Let’s talk about getting published in today’s world.

            We all know that we can write—with a plan like Elizabeth George or by following the flow as I did with Dulcy’s book—and never get published. Today’s publishing world seems, to me, to be in disarray. Many editors and agents seem to want the next Elizabeth George mystery or the next Frank McCourt memoir or the next Amanda Hocking paranormal romance.

            Who’s Amanda Hocking? She’s the woman who discovered the profits that can be found in self-publishing. Within two years, she made over $2 million with several young adult urban fantasy and paranormal romances. Amazon tells us “she is widely considered the exemplar of self-publishing success in the digital age.” 

            How was she able to sell so many books independently? That’s the question all self-published writers ask.

            She didn’t start out a phenomenon. In many ways, she was like all of us committed to writing. That is, she loved to write; she wrote several books; and she met a brick wall, unable to find an editor or agent who’d publish her work. So she began a blog. On it, she wrote about writing from her Minnesota home. She also promoted her self-published e-books and trade paperbacks.

            Her books sold. And sold. And sold some more. After she made that $2 million, several New York publishers engaged in a bidding war for her next four books. This year, St. Martin’s Press is publishing her most recent book.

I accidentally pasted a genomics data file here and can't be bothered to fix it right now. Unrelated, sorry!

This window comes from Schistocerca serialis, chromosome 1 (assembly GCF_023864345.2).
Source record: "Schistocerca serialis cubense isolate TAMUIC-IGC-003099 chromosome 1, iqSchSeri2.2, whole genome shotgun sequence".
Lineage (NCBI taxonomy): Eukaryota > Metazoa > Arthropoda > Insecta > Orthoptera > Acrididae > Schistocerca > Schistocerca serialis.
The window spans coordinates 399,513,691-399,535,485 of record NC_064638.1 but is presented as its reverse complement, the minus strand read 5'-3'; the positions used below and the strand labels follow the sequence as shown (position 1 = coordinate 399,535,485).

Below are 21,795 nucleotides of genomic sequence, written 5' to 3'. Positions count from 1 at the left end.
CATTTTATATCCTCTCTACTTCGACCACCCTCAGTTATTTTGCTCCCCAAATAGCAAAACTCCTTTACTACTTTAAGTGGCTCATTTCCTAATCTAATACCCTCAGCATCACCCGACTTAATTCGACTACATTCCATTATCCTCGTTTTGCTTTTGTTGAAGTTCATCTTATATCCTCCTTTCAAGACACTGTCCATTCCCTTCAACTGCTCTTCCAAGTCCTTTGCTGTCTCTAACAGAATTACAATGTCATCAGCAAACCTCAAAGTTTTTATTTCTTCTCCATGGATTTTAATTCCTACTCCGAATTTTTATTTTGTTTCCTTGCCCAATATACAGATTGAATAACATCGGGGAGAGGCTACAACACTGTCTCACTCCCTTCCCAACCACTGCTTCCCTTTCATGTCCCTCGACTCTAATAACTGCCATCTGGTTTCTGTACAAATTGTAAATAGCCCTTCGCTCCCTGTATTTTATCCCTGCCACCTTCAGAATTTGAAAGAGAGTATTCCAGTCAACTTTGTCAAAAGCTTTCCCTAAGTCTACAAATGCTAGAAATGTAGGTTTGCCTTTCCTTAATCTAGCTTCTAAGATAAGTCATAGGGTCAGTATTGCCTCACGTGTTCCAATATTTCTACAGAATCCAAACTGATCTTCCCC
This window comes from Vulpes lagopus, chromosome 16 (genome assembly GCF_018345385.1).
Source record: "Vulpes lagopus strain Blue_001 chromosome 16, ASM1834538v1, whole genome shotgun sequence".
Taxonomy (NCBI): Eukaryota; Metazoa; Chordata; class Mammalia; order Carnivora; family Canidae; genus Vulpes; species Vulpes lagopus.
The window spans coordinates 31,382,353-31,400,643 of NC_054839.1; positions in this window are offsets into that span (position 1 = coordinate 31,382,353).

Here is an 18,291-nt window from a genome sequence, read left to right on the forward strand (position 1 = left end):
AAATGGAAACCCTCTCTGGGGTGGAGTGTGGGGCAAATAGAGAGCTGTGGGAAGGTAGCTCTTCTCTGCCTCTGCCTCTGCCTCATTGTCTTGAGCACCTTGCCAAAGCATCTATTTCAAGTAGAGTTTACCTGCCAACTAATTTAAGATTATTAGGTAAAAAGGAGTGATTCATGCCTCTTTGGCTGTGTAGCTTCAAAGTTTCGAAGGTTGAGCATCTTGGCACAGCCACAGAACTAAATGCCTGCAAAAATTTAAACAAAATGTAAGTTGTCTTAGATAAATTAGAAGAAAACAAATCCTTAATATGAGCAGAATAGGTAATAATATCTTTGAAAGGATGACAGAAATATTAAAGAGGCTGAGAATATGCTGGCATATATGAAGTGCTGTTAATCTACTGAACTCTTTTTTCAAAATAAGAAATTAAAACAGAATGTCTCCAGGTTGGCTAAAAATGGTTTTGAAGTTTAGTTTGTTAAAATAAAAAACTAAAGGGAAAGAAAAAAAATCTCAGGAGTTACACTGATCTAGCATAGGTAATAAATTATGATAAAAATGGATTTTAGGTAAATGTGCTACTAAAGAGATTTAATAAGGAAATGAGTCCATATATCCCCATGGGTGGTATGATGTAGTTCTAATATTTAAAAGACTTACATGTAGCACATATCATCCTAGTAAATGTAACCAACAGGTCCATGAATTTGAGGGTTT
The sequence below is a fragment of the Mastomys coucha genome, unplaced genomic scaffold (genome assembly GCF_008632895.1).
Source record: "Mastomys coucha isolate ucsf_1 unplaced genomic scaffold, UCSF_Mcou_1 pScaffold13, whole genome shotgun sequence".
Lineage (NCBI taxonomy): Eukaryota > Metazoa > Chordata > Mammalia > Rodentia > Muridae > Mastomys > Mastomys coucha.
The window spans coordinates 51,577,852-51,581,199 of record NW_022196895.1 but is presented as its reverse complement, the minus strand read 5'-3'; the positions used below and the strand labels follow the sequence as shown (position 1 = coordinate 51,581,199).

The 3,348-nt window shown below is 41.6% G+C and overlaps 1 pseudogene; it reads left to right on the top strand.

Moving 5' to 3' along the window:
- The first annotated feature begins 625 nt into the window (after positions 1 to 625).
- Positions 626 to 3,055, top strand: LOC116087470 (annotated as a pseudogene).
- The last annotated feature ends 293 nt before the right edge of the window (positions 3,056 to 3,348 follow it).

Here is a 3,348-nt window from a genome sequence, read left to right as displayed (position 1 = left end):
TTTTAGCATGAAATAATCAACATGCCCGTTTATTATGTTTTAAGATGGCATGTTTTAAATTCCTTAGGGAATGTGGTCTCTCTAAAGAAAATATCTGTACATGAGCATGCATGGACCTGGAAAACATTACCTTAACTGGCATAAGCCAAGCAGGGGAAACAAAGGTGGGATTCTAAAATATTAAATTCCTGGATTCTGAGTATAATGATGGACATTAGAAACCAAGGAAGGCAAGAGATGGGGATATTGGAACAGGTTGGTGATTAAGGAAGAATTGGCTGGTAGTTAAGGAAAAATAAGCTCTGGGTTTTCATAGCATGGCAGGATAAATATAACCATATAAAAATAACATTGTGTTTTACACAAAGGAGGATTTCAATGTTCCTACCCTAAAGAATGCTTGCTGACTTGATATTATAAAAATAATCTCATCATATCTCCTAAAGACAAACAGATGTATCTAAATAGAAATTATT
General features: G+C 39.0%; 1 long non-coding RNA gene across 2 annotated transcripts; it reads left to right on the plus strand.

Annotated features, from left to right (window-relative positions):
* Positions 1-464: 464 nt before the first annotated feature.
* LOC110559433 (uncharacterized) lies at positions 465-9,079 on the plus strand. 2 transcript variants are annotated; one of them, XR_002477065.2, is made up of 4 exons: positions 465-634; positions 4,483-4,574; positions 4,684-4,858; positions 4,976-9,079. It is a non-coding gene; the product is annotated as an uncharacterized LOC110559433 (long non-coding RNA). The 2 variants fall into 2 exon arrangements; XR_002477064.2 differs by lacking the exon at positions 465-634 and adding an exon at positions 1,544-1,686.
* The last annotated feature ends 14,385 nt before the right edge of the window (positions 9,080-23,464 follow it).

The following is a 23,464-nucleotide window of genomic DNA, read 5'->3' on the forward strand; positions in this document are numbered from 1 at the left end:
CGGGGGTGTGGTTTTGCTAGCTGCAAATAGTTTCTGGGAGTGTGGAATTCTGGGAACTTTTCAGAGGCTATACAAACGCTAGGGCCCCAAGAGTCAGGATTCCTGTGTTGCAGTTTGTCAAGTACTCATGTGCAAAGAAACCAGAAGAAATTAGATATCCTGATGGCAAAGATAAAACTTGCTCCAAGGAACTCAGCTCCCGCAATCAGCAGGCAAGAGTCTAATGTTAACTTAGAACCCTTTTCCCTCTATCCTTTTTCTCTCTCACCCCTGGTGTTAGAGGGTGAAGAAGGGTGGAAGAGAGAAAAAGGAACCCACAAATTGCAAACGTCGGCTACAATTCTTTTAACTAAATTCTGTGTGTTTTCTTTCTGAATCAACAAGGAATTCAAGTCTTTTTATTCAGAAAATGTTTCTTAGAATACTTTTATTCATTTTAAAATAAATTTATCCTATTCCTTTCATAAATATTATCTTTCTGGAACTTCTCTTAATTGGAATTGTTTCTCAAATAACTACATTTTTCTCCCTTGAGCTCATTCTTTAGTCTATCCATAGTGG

How do we do the same? How do we find an editor/agent or self-publish and have broad sales?

            First perhaps, we need to read the type of book we want to write. We need to note how writers we admire write that genre. We need to study writing styles. I mean STUDY. Note sentence construction. Dialogue. Transition. The arc of suspense. Plotting.

            Second, we need to be writing a genre that many people want to read. Since 1996, when Angela’s Ashes was published, memoirs have been extremely popular. But in the fifteen years since 1996, countless memoirs have been published. No longer are editors/agents interested in the memories of rape, incest, alcoholism, abuse, poverty. They no longer want horror stories of growing up. And many readers on longer want to read them.

            What the public and the editors/agents of traditional publishing want is something new. Fresh. Original. A fresh take on an old story. Or a new setting. Or world event. Without those qualities and without an exceptional writing style, I think that getting a memoir published traditionally is going to be very hard in the future. And if it’s self-published, the readership will also probably remain small.